Azure Service Bus .NET SDK Deep Dive – Sender side batching

Shows how to batch multiple messages together into one single operation against Azure Service Bus, for more posts in this series go to Contents.

In the article about atomic sends, we talked about the fact that each send operation executed against Azure Service Bus can fail and potentially has to be retried. Another important aspect though that wasn’t covered in the previous article is that every send operation has latency costs associated with it. Let’s assume we want to send ten messages to a destination like the following

var client = new QueueClient(connectionString, destination);
for (var i = 0; i < 10; i++)
{
    var message = new Message();
    message.Body = Encoding.UTF8.GetBytes($"Deep Dive{i}");
    await client.SendAsync(message);
}

From my crappy home DSL over WIFI, I get the following latencies to the closest datacenters in Azure. Of course, these figures are not realistic latencies because you would not run your code over WIFI, and hopefully your code would run as PaaS directly in Azure so your latency would be much lower.

But for the sake of this example, let’s take the average of all those latencies, which is a well rounded 50 ms (keep in mind averages are actually meaningless in real-world scenarios but I don’t want to complicated things here unnecessarily). So sending the above messages will take roughly 500 ms because we are “charged” the average latency cost on every send operation. But I have good news for you. In cases where we know, we are going to send multiple messages to the same destination, we can collect them together and send them in one single operation to Azure Service Bus.

var client = new QueueClient(connectionString, destination);
var messages = new List<Message>();
for (var i = 0; i < 10; i++)
{
    var message = new Message();
    message.Body = Encoding.UTF8.GetBytes($"Deep Dive{i}");
    messages.Add(message);
}
await client.SendAsync(messages);

Now all the ten messages are batched together into a single operation that might need to be retried, but in case it is successful we only pay the latency costs once and this time it is in our example 50 ms only which makes a difference of 450 ms in total. You might be thinking: Great let’s throw as many messages as we can into a single batch. I have some news for you, though. There are limits. The limits are the following:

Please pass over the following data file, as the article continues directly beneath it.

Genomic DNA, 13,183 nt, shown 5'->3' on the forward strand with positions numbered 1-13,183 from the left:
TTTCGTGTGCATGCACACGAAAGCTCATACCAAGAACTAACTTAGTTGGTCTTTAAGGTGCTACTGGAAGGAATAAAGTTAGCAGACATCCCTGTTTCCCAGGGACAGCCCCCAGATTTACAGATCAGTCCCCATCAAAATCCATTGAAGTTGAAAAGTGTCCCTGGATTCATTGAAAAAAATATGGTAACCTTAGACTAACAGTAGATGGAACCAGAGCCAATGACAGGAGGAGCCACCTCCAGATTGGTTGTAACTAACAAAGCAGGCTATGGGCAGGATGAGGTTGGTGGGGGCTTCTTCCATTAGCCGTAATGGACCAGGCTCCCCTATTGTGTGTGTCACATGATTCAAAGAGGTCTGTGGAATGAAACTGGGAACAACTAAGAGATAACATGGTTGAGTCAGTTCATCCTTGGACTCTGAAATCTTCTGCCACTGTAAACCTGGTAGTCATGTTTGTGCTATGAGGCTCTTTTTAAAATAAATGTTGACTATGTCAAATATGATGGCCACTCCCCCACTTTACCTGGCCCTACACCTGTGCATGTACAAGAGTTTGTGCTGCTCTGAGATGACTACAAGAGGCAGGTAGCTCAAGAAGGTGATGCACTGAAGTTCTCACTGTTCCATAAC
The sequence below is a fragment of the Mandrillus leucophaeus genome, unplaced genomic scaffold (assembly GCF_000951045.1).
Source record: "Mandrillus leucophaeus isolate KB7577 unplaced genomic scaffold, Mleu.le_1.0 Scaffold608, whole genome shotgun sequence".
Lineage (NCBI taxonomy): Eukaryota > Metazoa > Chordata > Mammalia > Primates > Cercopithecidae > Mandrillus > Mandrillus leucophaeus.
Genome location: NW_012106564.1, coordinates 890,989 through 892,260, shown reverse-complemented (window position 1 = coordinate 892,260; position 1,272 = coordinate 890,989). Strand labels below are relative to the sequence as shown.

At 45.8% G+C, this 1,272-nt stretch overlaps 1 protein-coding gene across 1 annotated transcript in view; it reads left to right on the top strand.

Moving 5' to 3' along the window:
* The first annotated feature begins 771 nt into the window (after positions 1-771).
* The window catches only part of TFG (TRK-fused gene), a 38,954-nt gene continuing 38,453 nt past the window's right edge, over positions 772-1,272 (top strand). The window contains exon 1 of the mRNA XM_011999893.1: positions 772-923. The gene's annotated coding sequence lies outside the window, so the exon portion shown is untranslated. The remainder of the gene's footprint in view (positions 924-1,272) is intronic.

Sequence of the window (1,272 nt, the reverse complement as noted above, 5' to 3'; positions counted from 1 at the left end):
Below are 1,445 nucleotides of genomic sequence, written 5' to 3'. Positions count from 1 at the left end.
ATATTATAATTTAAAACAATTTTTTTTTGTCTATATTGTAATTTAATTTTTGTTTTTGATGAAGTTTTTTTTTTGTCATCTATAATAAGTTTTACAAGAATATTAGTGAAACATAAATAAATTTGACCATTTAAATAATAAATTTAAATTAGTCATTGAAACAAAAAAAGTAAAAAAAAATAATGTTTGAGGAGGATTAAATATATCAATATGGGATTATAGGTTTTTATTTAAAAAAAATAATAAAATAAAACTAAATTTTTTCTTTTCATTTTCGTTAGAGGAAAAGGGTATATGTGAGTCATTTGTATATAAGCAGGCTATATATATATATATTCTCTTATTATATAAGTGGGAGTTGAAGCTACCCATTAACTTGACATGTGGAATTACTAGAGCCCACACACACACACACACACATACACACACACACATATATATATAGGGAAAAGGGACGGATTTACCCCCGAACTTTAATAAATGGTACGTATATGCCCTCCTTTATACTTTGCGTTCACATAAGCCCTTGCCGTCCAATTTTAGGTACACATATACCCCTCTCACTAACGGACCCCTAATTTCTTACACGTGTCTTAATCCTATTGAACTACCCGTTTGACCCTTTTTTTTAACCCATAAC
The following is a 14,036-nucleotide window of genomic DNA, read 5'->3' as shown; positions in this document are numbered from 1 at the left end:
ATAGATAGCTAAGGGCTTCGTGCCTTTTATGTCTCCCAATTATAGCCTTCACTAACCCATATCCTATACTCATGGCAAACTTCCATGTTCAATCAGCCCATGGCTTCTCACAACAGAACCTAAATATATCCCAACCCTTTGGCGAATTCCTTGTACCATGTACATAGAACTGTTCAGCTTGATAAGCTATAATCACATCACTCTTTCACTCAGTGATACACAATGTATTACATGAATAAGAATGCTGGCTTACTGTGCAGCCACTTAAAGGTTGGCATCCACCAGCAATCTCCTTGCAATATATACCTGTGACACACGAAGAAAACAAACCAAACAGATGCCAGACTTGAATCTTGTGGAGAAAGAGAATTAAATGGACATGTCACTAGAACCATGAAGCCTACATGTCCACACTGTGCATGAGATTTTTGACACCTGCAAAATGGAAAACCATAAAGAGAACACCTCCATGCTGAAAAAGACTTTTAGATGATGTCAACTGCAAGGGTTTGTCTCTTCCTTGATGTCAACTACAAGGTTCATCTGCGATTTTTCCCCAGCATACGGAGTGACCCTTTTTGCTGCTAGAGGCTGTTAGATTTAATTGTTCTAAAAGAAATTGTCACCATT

• You can batch up to 256 KB of messages into a single operation on the standard tier and up to 1 MB of messages into a single operation on the premium tier
  • For transactional sends (atomic operations within a TransactionScope) you can batch up to 100 messages into a single operation

So on the standard tier, the following code would throw a MessageSizeExceededException because the total bytes we are sending to Azure Service Bus exceed 256 KB.

for (var i = 0; i < 6500; i++)
{
    var message = new Message();
    message.Body = Encoding.UTF8.GetBytes($"Deep Dive{i}");
    messages.Add(message);
}

// will throw MessageSizeExceededException 
await client.SendAsync(messages);

And for transactional sends the following code will throw a QuotaExceededException regardless of the tier being used.

for (var i = 0; i < 101; i++)
{
    var message = new Message();
    message.Body = Encoding.UTF8.GetBytes($"Deep Dive{i}");
    messages.Add(message);
}

// will throw QuotaExceededException
using (var scope = new TransactionScope(TransactionScopeAsyncFlowOption.Enabled))
{
    await client.SendAsync(messages);
    scope.Complete();
}

In the video below you can see the code in action against a standard tier.

By default the underlying AMQP client implementation also does some batching even if you are not using the API shown in this blog post. The difference is though that the batching over AMQP happens implicitly based on predefined parameters while here we are explicitly instructing the client to batch multiple well known operations together.

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Daniel Marbach

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